The corridor is empty on the second floor of the Toronto General Hospital, the reception desk at the Medical Imaging Department is closed and gated. No one sits in the reception area. I walk on, my footfalls echoing in the silence. Where is everyone? Where is anyone?
I had received a phone call on Friday to report to the medical imaging department for a complete MRI of my spine. The surgeon hadn't mentioned ordering such a test during my visit with her on Thursday; but obviously she had decided the more information she could gather about the hot spot in my backbone the better.
I had carefully written the time and date down and here I was at the right place at the right time in a completely empty section of the hospital.
I wasn't certain what to do. So I walked further down the corridor, my foot falls echoing behind me. I pushed through a couple of glass doors into another section and the corridor stretched off into the far distance, quiet and empty.
But at the very end of the corridor I saw a large hand written sign that read "MRI", with an arrow pointing to the left.
That looked hopeful.
I walked on. To the left of the sign, where the arrow pointed, was a very tiny waiting room, which was also empty. And quiet.
Not knowing what else to do, but feeling a little foolish, I sat down and waited. Alone, in the silence of the empty building.
I thought about the strange dichotomy between how well I feel and how well the machinery of modern medicine tells me I am. I have been feeling much stronger over the past two weeks, eating better, walking further, beginning to exercise regularly. But over the same period, one of my two primary cancers has spread to my spine. So, although I am feeling significantly better, I am in fact getting significantly worse.
Odd that. And disconcerting that I can no longer trust my feelings to give me accurate information about my state of health.
I sat alone with those discouraging thoughts in the silence of the large and seemingly empty building.
Ten minutes later I was about to give up waiting, when I finally heard the footfalls of someone approaching.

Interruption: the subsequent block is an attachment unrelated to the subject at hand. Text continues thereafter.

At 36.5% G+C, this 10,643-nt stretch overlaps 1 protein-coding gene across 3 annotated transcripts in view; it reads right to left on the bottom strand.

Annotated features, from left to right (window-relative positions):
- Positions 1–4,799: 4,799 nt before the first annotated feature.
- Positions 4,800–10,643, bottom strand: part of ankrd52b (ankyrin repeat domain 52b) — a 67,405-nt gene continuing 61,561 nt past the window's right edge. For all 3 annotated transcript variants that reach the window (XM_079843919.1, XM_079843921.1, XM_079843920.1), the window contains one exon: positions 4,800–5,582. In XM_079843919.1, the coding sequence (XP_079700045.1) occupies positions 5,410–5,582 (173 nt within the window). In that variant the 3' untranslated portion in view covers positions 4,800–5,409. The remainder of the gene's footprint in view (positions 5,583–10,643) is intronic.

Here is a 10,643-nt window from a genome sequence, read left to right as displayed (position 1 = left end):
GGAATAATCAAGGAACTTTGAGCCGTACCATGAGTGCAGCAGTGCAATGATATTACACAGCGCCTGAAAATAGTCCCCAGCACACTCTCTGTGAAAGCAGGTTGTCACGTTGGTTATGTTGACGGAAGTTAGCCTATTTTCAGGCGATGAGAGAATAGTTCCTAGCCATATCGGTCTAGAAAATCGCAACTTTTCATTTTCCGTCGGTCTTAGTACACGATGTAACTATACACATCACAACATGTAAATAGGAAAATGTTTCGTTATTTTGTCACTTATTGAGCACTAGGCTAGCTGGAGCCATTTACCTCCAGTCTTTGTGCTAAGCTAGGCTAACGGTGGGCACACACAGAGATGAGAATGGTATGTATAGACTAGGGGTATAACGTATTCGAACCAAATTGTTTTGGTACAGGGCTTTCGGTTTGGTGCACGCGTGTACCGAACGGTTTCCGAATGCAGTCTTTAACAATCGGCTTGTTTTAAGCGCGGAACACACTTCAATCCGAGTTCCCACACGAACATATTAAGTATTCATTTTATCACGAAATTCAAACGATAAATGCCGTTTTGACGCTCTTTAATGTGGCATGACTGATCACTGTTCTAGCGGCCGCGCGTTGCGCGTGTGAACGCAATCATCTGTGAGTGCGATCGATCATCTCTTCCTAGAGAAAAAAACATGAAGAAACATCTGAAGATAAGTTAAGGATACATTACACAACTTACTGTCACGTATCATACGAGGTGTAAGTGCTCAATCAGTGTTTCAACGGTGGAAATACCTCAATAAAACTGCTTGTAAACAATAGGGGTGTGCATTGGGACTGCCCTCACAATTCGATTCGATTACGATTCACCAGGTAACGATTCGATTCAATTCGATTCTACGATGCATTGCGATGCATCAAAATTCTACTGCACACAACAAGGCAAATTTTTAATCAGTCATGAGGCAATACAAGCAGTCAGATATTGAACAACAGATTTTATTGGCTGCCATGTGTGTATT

A tall bearded man in a white lab coat rounded the corner, a sheaf of papers in his hands.
"Barry?" he asked.
I agreed that was my name.
"I'm glad you didn't take off on us. We're only open Sundays for special patients and as you can see, our service is paired down to the minimum." He handed me the papers, "I'll need you to read through these and sign the consent at the bottom."
The papers listed all the places metal objects could be hidden in the human body, from piercings to heart monitors to metal shards in the eyes of welders. None of them applied to me. But if any of them had, they could be ripped out of my body by the powerful magnets in the MRI machine.
I signed and was given a hospital gown to change into and then led down to the MRI machine. A cap was put on my head, a thickly padded head set covered my ears and I laid down on the table that would feed me into the machine. A clamp locked my head in place and I was given a "panic button" to hold in case the experience got too intense.
The techie left for the back room, and the table rose up and I was fed head first into the machine, my nose a mere inch from the top of the tube. Cool air blew down the length of the tube and the repeated blast of a klaxon shattered the lingering silence of the hospital.
I settled in for 45 very noisy minutes of magnetic imaging. In the empty hospital. On a Sunday afternoon.
The results, of course, I likely won't know until later in the week, after they also get the results of a still to be scheduled biopsy at Toronto Western Hospital.
After the MRI I went back down to the main lobby of the building where Linda waited and we headed home to enjoy what remained of our weekend.
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